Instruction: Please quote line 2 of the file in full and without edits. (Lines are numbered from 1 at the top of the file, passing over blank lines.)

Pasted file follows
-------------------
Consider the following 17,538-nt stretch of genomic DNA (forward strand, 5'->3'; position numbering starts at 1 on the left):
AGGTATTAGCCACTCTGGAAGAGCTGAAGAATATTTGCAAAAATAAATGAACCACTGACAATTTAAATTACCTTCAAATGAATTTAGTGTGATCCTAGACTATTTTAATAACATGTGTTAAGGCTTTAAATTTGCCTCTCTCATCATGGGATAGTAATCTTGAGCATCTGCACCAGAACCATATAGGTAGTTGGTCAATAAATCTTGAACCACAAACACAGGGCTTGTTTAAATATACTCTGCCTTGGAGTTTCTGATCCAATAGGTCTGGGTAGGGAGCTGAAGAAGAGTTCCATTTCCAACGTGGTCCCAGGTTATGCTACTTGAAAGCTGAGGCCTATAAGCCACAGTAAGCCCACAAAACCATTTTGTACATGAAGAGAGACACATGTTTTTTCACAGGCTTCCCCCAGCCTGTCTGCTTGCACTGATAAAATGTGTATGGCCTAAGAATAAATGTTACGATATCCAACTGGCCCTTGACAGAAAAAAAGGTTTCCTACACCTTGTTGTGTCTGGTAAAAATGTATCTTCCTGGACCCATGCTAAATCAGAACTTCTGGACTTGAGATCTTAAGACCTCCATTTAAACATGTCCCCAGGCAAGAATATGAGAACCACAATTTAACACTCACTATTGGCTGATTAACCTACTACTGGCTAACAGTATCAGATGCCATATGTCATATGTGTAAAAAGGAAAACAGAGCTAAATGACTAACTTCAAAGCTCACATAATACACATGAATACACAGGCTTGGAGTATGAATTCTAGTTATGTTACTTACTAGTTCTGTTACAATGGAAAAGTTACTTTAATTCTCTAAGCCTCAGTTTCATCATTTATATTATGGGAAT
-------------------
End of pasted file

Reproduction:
AGGTATTAGCCACTCTGGAAGAGCTGAAGAATATTTGCAAAAATAAATGAACCACTGACAATTTAAATTACCTTCAAATGAATTTAGTGTGATCCTAGACTATTTTAATAACATGTGTTAAGGCTTTAAATTTGCCTCTCTCATCATGGGATAGTAATCTTGAGCATCTGCACCAGAACCATATAGGTAGTTGGTCAATAAATCTTGAACCACAAACACAGGGCTTGTTTAAATATACTCTGCCTTGGAGTTTCTGATCCAATAGGTCTGGGTAGGGAGCTGAAGAAGAGTTCCATTTCCAACGTGGTCCCAGGTTATGCTACTTGAAAGCTGAGGCCTATAAGCCACAGTAAGCCCACAAAACCATTTTGTACATGAAGAGAGACACATGTTTTTTCACAGGCTTCCCCCAGCCTGTCTGCTTGCACTGATAAAATGTGTATGGCCTAAGAATAAATGTTACGATATCCAACTGGCCCTTGACAGAAAAAAAGGTTTCCTACACCTTGTTGTGTCTGGTAAAAATGTATCTTCCTGGACCCATGCTAAATCAGAACTTCTGGACTTGAGATCTTAAGACCTCCATTTAAACATGTCCCCAGGCAAGAATATGAGAACCACAATTTAACACTCACTATTGGCTGATTAACCTACTACTGGCTAACAGTATCAGATGCCATATGTCATATGTGTAAAAAGGAAAACAGAGCTAAATGACTAACTTCAAAGCTCACATAATACACATGAATACACAGGCTTGGAGTATGAATTCTAGTTATGTTACTTACTAGTTCTGTTACAATGGAAAAGTTACTTTAATTCTCTAAGCCTCAGTTTCATCATTTATATTATGGGAAT